“Our work to modernise the railway near Bristol Temple Meads and the renovation of the station itself is continuing to progress really well. Last summer we completed a £132m major track upgrade at Bristol East Junction resulting in a clever new track layout and state of the art signalling equipment, providing passengers with more reliable and better journeys to and from Bristol Temple Meads, while the next phase of our work to refurbish the station’s historic train shed roof is ongoing.”   

Levelling Up Minister, Neil O’Brien MP, said: “Building new homes in the places they are most needed and regenerating our towns and cities lies at the heart of the Government’s levelling up mission. 

“It’s fantastic to be in Bristol today to see this levelling up in action; central government working with local leaders and industry to grow the economy, delivering the high-quality new homes this country needs and breathing new life into neglected places.”

Peter Denton, Chief Executive of Homes England, said: “The Temple Quarter programme provides a step change in how regeneration can be delivered, with the public partnership steering the regeneration, inviting further investment and partnerships with world class regeneration partners. 

“We are committed to working with ambitious local authorities seeking to meet their local housing needs through delivery of key infrastructure. The multimillion-pound government funding will resolve much needed improvements to the infrastructure surrounding the station, unlocking critical housing sites and allowing the partnership between the Combined Authority, Bristol City Council, Network Rail and Homes England to deliver their vision for the local community and develop a sense of place.”   

The West of England Metro Mayor, Dan Norris, said: “I’m thrilled that the Combined Authority, that I lead, has been awarded £95m to invest in Temple Quarter one of the most exciting regeneration projects in Europe. Now we need to make sure that the buildings and infrastructure and the high skilled jobs we bring in, truly match our ambitions on tackling the climate emergency and use the skills of our amazingly talented workers to make this area something to be very proud of.   

“Combine this with the refurbishment of Brunel’s iconic station and we really will have, at long last, the jewel in the crown in the heart of our great city and fantastic region.” 

The Mayor of Bristol, Marvin Rees, said: “Temple Quarter creates the opportunity to make our city more sustainable and better connected, while providing the affordable homes, accessible jobs and training that our citizens want and need as we tackle the climate and ecological challenges.   

“This announcement is extremely welcome and is the result of a productive partnership between Bristol City Council, the West of England Combined Authority, Network Rail and Homes England that first met in 2017 to plan for the successful regeneration at the heart of the city region.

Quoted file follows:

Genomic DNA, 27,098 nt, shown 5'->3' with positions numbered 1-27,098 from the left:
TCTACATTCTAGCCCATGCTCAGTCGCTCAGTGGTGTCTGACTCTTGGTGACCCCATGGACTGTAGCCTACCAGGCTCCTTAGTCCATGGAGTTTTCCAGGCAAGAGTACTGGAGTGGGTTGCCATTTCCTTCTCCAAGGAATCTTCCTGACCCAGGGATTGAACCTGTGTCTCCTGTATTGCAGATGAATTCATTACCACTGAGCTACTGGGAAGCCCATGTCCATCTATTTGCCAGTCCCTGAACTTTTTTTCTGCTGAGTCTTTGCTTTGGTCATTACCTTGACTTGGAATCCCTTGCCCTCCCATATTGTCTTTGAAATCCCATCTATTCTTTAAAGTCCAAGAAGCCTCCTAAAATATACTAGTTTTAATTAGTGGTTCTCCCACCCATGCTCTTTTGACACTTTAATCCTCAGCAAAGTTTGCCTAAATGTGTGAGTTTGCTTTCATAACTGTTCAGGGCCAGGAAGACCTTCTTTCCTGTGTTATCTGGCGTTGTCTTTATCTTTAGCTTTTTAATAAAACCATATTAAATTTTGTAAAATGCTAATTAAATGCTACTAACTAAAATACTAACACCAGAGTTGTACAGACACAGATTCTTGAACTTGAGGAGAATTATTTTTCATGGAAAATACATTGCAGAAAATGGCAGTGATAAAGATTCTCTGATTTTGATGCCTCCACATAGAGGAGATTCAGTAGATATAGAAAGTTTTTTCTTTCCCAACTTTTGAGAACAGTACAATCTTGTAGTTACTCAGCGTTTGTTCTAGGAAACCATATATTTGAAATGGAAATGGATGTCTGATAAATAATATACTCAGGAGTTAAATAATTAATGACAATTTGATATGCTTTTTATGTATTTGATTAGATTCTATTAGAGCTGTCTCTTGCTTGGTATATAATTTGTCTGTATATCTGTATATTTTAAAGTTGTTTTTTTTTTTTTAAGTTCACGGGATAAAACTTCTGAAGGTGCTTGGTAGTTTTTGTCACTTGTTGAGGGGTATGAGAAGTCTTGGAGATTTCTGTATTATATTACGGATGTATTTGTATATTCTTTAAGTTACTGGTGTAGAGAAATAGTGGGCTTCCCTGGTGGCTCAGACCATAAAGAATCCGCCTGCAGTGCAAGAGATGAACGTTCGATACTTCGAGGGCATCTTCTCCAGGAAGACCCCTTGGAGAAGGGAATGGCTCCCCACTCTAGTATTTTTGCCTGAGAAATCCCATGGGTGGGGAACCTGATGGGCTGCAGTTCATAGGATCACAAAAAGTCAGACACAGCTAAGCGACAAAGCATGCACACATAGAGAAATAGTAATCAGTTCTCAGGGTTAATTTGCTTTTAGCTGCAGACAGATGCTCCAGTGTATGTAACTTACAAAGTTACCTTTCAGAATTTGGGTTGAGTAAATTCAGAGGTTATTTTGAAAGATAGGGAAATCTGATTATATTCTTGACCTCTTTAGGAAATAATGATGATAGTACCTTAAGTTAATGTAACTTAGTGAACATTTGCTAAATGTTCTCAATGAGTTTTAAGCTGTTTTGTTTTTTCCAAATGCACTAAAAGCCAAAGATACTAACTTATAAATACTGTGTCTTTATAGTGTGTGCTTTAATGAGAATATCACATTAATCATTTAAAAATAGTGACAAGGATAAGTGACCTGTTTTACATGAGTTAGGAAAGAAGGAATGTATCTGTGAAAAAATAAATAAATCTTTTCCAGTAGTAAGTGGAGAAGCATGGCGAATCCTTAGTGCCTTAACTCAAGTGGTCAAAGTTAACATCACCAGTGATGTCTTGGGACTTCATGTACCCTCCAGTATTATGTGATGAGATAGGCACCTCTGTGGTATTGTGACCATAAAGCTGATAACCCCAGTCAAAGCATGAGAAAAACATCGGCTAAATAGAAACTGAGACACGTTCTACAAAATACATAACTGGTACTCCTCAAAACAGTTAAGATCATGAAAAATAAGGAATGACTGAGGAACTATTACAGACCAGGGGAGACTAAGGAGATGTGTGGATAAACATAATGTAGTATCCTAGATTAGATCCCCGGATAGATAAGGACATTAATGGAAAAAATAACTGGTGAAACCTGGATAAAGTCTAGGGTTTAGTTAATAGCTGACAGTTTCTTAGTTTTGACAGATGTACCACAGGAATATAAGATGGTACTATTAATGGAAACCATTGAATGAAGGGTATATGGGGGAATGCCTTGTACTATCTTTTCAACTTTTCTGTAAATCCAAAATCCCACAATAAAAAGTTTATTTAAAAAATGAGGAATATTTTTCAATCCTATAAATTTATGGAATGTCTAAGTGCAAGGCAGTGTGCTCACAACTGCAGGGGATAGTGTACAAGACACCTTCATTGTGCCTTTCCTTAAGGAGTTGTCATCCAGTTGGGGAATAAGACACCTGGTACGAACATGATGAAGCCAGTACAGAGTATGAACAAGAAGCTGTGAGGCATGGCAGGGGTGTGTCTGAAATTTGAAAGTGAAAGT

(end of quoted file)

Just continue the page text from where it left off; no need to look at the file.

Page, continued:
“The partnership has brought forward a realistic, integrated vision to create a thriving new area of the city that will be key to Bristol’s and the city region’s journey to becoming an inclusive and sustainable economy, boosting Bristol’s role as a major driver of the city region and Western Gateway economies. This funding will unlock the infrastructure and public spaces needed to support further delivery on homes, jobs and inclusive growth and will underpin Bristol’s connectivity, sustainability and path to carbon neutrality.” 

Railway vegetation clearance planned between Evanton and Invergordon

Wick vegetation pre work

Network Rail will shortly begin overnight tree and vegetation management on the line between Evanton and Invergordon in the Scottish Highlands.

Between June and September work will be carried out along an 8 mile stretch of the Far North line to clear trees and vegetation from adjacent land within the railway boundary.  The work is needed to keep passengers safe and trains punctual and to reduce the risk for lineside neighbours.

From the 13th June for around 16 weeks and working both day and night, the team will clear a 3-metre strip from the outside rail to the boundary.  It will also treat any noxious and invasive non-native weeds within the railway corridor.

Other trees within falling distance of the railway will be selectively felled or cut-back to leave a well-balanced tree canopy. Any heritage, landscape specimen trees will be considered on a case-by-case basis and will be retained where it is safe to do so.

Ahead of the work, environmental surveys have been carried out and the area has been inspected for nesting birds and protected species. We have also worked with our ecologists to minimise the impact of the work on the environment.

Those living closest to the line have been advised about the work by letter with a FAQs section which anticipates and responds to many of the concerns people have raised when we have carried carry out this type of work in other areas.

Kirsty Armstrong, Scheme Project Manager for the vegetation clearance work said,

“Network Rail manages thousands of miles of trees and vegetation along the railway to ensure that everything which grows lineside is safe and does not cause delays to trains.

“Through the management of lineside trees and vegetation, Network Rail aims to protect the safety of the operational railway line. This keeps passengers safe and reduces risks for lineside neighbours.

“Elements of this work are unavoidably at night for safety reasons, however the teams are always mindful of the impact their work may have and do what they can to minimise this.  We want to apologise in advance if anyone is disturbed by the work.”